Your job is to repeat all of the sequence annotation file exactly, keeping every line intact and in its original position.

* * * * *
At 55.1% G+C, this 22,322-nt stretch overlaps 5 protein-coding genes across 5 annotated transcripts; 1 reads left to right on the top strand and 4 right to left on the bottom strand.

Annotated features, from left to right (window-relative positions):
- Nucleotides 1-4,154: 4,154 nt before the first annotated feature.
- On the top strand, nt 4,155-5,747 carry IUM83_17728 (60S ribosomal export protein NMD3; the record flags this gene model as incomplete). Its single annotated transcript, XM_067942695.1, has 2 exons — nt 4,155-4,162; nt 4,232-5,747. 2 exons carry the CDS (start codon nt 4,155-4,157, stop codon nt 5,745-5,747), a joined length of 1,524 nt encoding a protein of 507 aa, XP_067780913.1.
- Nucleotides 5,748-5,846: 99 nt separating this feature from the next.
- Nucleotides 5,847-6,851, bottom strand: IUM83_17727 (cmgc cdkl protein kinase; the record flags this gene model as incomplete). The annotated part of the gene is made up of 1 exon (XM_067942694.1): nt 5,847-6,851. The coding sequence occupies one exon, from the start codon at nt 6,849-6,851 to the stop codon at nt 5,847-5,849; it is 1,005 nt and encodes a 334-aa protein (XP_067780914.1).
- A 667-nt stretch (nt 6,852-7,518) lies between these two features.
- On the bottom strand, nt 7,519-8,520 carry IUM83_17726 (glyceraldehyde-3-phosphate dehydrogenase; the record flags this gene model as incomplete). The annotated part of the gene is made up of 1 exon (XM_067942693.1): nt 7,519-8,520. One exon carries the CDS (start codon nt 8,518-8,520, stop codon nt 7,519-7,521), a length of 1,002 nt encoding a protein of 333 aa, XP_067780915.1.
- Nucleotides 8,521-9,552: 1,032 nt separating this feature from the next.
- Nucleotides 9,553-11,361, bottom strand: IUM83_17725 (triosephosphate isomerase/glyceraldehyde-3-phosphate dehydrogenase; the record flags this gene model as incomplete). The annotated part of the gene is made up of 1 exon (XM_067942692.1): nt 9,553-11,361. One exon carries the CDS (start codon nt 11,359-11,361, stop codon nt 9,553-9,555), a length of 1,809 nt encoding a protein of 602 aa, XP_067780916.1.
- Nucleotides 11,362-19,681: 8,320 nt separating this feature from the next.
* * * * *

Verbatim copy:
At 55.1% G+C, this 22,322-nt stretch overlaps 5 protein-coding genes across 5 annotated transcripts; 1 reads left to right on the top strand and 4 right to left on the bottom strand.

Annotated features, from left to right (window-relative positions):
- Nucleotides 1-4,154: 4,154 nt before the first annotated feature.
- On the top strand, nt 4,155-5,747 carry IUM83_17728 (60S ribosomal export protein NMD3; the record flags this gene model as incomplete). Its single annotated transcript, XM_067942695.1, has 2 exons — nt 4,155-4,162; nt 4,232-5,747. 2 exons carry the CDS (start codon nt 4,155-4,157, stop codon nt 5,745-5,747), a joined length of 1,524 nt encoding a protein of 507 aa, XP_067780913.1.
- Nucleotides 5,748-5,846: 99 nt separating this feature from the next.
- Nucleotides 5,847-6,851, bottom strand: IUM83_17727 (cmgc cdkl protein kinase; the record flags this gene model as incomplete). The annotated part of the gene is made up of 1 exon (XM_067942694.1): nt 5,847-6,851. The coding sequence occupies one exon, from the start codon at nt 6,849-6,851 to the stop codon at nt 5,847-5,849; it is 1,005 nt and encodes a 334-aa protein (XP_067780914.1).
- A 667-nt stretch (nt 6,852-7,518) lies between these two features.
- On the bottom strand, nt 7,519-8,520 carry IUM83_17726 (glyceraldehyde-3-phosphate dehydrogenase; the record flags this gene model as incomplete). The annotated part of the gene is made up of 1 exon (XM_067942693.1): nt 7,519-8,520. One exon carries the CDS (start codon nt 8,518-8,520, stop codon nt 7,519-7,521), a length of 1,002 nt encoding a protein of 333 aa, XP_067780915.1.
- Nucleotides 8,521-9,552: 1,032 nt separating this feature from the next.
- Nucleotides 9,553-11,361, bottom strand: IUM83_17725 (triosephosphate isomerase/glyceraldehyde-3-phosphate dehydrogenase; the record flags this gene model as incomplete). The annotated part of the gene is made up of 1 exon (XM_067942692.1): nt 9,553-11,361. One exon carries the CDS (start codon nt 11,359-11,361, stop codon nt 9,553-9,555), a length of 1,809 nt encoding a protein of 602 aa, XP_067780916.1.
- Nucleotides 11,362-19,681: 8,320 nt separating this feature from the next.